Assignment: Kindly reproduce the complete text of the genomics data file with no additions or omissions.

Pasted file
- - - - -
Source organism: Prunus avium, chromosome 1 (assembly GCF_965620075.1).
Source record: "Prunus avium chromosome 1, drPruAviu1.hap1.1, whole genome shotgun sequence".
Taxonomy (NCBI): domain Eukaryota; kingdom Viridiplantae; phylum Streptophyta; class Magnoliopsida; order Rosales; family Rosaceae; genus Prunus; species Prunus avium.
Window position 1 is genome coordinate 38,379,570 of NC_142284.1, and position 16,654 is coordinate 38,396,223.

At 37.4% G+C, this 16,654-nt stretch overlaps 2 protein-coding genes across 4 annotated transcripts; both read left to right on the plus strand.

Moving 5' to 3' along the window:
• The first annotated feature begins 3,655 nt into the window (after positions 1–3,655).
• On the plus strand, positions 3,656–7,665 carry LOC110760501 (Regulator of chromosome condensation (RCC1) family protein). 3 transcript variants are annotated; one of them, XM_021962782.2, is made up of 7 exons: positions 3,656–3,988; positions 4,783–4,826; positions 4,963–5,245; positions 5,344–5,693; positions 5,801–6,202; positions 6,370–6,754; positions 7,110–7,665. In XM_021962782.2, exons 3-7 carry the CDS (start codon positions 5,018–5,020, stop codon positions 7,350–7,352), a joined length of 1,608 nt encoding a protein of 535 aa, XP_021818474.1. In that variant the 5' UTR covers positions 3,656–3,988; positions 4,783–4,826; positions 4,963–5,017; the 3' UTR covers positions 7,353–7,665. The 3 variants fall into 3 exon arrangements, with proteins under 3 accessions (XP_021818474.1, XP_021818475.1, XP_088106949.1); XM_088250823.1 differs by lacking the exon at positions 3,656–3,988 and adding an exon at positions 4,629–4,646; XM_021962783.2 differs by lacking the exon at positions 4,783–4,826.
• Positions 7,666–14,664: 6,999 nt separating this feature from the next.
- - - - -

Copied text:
Source organism: Prunus avium, chromosome 1 (assembly GCF_965620075.1).
Source record: "Prunus avium chromosome 1, drPruAviu1.hap1.1, whole genome shotgun sequence".
Taxonomy (NCBI): domain Eukaryota; kingdom Viridiplantae; phylum Streptophyta; class Magnoliopsida; order Rosales; family Rosaceae; genus Prunus; species Prunus avium.
Window position 1 is genome coordinate 38,379,570 of NC_142284.1, and position 16,654 is coordinate 38,396,223.

At 37.4% G+C, this 16,654-nt stretch overlaps 2 protein-coding genes across 4 annotated transcripts; both read left to right on the plus strand.

Moving 5' to 3' along the window:
• The first annotated feature begins 3,655 nt into the window (after positions 1–3,655).
• On the plus strand, positions 3,656–7,665 carry LOC110760501 (Regulator of chromosome condensation (RCC1) family protein). 3 transcript variants are annotated; one of them, XM_021962782.2, is made up of 7 exons: positions 3,656–3,988; positions 4,783–4,826; positions 4,963–5,245; positions 5,344–5,693; positions 5,801–6,202; positions 6,370–6,754; positions 7,110–7,665. In XM_021962782.2, exons 3-7 carry the CDS (start codon positions 5,018–5,020, stop codon positions 7,350–7,352), a joined length of 1,608 nt encoding a protein of 535 aa, XP_021818474.1. In that variant the 5' UTR covers positions 3,656–3,988; positions 4,783–4,826; positions 4,963–5,017; the 3' UTR covers positions 7,353–7,665. The 3 variants fall into 3 exon arrangements, with proteins under 3 accessions (XP_021818474.1, XP_021818475.1, XP_088106949.1); XM_088250823.1 differs by lacking the exon at positions 3,656–3,988 and adding an exon at positions 4,629–4,646; XM_021962783.2 differs by lacking the exon at positions 4,783–4,826.
• Positions 7,666–14,664: 6,999 nt separating this feature from the next.